Using Key Informant Method to Assess the Prevalence and Causes of Childhood Blindness in Xiu''shui County, Jiangxi Province, Southeast China


Xiao, BX; Fan, JB; Deng, Y; Ding, YL; Muhit, M; Kuper, H; (2011) Using Key Informant Method to Assess the Prevalence and Causes of Childhood Blindness in Xiu''shui County, Jiangxi Province, Southeast China. Ophthalmic epidemiology, 18 (1). pp. 30-35. ISSN 0928-6586 DOI: https://doi.org/10.3109/09286586.2010.528138

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Abstract

Methods: The study took place across four administrative units in Xiu''shui County. Sixty key informants were trained by an ophthalmologist to identify possible cases of childhood BL/SVI (children < 16 years with presenting visual acuity < 6/60 in the better eye) in their own communities. The possible cases were referred to a hospital for further examination by a pediatric ophthalmologist, to ascertain case status and determine the cause of BL/SVI. Results: In total we found 8 cases of childhood BL/SVI from a total population of approximately 27,000 children. The prevalence of childhood BL/SVI was therefore 0.3/1000 (95% Confidence Interval [CI]: 0.1--0.5/1000). The prevalence of blindness (< 3/60) was 0.2/1000 (95% CI: 0.04/1000--0.4/1000) and the prevalence of SVI (< 6/60--3/60) was 0.07/1000 (95% CI: 0--0.17/1000). The main cause of BL/SVI was posterior segment disease (87.5%). Half of the cases were potentially treatable. Conclusions: The study has documented a low prevalence of childhood BL/SVI in southeast China. Despite the low prevalence, half of the cases were potentially treatable if earlier medical action was taken, suggesting the prevalence could be reduced further still. The Key Informant Method is simple to implement and an efficient method for case finding in China.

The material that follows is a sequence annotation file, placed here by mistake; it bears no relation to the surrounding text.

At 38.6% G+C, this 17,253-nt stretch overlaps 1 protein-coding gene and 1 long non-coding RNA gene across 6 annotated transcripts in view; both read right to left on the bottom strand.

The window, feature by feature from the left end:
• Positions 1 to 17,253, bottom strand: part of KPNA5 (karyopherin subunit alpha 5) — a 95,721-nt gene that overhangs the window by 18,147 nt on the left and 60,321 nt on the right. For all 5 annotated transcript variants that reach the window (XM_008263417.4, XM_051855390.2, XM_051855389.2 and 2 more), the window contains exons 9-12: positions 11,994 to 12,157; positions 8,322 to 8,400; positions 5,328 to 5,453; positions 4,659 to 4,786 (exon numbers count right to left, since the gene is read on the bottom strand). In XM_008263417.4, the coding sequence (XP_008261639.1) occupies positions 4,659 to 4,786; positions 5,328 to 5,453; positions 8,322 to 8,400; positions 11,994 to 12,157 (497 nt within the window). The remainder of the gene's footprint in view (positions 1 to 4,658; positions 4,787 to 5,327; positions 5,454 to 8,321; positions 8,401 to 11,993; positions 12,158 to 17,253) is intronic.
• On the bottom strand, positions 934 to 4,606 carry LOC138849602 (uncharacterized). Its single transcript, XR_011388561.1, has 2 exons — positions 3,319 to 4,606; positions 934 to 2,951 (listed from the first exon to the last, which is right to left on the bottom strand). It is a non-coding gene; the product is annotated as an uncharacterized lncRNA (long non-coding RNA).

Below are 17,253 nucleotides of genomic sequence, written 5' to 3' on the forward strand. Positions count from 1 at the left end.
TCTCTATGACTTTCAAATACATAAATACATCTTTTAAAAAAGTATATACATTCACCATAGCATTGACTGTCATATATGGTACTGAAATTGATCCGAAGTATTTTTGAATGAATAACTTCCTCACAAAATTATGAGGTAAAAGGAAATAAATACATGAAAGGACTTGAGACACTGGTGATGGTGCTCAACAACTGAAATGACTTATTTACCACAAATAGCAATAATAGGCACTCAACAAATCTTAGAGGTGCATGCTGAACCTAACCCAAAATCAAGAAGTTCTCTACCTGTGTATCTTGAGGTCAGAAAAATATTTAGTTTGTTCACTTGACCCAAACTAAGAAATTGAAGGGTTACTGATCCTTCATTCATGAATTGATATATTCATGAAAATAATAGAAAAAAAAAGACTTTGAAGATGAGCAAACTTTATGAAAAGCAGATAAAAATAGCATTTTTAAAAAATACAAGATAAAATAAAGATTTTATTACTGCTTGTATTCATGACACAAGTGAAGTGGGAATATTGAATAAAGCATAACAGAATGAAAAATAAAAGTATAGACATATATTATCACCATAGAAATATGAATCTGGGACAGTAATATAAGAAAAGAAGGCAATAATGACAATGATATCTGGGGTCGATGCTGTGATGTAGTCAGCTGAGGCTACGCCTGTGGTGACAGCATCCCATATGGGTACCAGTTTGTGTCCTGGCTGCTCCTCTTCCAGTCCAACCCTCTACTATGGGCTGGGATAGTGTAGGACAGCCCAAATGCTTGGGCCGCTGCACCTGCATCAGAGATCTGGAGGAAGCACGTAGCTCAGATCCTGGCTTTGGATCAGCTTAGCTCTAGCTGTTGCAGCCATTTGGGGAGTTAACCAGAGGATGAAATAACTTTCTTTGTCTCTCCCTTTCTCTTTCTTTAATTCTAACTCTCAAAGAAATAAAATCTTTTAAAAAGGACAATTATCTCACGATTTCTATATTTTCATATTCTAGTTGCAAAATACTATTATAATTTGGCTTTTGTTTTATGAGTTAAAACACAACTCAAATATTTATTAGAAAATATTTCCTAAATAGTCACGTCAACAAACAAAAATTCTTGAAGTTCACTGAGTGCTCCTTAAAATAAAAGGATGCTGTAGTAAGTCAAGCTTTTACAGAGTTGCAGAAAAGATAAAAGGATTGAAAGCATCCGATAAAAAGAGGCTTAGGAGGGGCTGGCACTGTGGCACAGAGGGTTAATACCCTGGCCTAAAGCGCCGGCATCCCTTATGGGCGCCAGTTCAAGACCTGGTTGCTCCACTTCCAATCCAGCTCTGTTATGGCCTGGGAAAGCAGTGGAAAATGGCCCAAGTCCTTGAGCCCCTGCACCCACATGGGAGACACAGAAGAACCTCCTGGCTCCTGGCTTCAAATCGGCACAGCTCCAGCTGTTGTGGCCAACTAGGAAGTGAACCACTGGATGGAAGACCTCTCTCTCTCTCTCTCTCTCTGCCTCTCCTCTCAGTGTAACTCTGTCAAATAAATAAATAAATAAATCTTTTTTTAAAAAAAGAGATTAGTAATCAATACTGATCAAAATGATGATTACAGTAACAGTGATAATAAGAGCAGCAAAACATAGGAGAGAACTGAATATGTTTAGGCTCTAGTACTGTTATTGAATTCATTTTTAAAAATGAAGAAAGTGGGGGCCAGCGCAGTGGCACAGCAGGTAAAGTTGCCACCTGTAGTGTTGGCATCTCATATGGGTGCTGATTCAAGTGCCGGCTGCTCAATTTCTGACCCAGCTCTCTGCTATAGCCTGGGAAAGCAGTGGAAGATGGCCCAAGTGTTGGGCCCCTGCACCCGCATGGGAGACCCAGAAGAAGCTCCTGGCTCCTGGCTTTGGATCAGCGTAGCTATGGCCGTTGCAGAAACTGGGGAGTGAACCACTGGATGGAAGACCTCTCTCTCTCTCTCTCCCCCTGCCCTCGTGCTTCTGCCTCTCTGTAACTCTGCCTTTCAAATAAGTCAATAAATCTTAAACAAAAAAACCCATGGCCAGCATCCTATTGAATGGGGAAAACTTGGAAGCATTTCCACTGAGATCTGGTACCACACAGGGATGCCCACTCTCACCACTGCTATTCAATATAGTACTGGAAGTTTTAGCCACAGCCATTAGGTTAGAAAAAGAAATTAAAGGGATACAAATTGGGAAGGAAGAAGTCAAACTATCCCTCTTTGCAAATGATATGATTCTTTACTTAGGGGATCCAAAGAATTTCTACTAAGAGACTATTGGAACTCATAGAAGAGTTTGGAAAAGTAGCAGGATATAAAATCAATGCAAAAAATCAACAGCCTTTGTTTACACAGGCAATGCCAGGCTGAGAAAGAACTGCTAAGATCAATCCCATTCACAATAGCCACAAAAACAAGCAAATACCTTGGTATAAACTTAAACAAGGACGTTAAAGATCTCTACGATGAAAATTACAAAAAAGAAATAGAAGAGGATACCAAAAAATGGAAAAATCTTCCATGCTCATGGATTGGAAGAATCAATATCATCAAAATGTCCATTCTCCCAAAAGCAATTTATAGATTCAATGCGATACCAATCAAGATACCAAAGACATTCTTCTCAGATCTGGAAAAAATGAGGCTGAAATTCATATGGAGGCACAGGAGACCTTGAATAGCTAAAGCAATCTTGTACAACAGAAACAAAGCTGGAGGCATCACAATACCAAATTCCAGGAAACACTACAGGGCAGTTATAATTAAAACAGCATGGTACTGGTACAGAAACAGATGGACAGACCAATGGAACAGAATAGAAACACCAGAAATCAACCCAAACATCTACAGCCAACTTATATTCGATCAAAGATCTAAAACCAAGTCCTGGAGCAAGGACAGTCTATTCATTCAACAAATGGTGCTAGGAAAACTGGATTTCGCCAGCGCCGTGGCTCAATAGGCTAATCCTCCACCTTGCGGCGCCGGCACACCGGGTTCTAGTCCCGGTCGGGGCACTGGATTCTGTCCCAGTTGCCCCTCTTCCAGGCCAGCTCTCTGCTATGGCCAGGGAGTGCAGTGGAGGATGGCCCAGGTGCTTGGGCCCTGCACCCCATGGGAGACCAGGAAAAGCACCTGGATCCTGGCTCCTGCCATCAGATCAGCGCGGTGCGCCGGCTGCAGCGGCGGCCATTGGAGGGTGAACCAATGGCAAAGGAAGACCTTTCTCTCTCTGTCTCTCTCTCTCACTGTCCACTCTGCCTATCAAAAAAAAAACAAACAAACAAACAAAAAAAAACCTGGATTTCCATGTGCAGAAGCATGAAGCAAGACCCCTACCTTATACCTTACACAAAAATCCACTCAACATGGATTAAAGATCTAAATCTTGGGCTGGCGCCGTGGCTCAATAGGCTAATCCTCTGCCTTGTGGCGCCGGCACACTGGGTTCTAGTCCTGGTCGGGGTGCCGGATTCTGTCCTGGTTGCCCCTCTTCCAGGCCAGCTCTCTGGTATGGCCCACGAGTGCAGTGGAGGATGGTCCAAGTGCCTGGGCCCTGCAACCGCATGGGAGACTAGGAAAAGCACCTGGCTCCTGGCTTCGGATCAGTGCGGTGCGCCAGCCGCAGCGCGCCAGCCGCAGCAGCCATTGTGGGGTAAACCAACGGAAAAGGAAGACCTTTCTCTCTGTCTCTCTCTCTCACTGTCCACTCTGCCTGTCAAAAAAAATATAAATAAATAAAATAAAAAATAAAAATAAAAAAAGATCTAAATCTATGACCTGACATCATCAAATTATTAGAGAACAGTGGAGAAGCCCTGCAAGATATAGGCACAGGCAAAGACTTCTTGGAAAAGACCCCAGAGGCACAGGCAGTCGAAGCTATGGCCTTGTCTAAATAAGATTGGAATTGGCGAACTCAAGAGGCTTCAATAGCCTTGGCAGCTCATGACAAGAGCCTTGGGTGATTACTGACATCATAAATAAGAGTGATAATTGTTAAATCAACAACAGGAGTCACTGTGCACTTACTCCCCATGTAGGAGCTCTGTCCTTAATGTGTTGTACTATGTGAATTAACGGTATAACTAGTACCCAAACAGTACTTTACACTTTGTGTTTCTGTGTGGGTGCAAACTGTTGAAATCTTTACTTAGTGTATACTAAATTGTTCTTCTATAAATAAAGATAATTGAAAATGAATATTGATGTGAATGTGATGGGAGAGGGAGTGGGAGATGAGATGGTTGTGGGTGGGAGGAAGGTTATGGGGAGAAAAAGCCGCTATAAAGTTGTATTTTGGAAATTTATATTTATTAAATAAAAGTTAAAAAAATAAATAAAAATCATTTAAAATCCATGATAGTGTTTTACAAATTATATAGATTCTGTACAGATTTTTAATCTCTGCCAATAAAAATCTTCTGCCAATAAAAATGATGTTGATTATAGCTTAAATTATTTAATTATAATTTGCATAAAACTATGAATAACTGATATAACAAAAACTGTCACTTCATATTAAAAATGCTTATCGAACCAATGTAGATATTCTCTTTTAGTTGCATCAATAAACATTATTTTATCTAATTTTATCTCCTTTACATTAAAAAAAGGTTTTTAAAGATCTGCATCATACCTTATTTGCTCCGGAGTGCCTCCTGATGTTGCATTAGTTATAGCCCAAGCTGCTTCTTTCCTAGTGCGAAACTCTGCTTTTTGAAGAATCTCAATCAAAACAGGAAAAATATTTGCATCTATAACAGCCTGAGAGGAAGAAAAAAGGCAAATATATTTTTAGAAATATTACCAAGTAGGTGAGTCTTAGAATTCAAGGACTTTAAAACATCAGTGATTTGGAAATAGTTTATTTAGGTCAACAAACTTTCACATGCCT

Item Type: Article
Keywords: VISUAL IMPAIRMENT, LOW-VISION, CHILDREN, POPULATION, INDIA
Faculty and Department: Faculty of Infectious and Tropical Diseases > Dept of Clinical Research
Research Centre: The International Centre for Evidence in Disability
Centre for Global Non-Communicable Diseases (NCDs)
PubMed ID: 21117893
Web of Science ID: 286928600003
URI: http://researchonline.lshtm.ac.uk/id/eprint/1226

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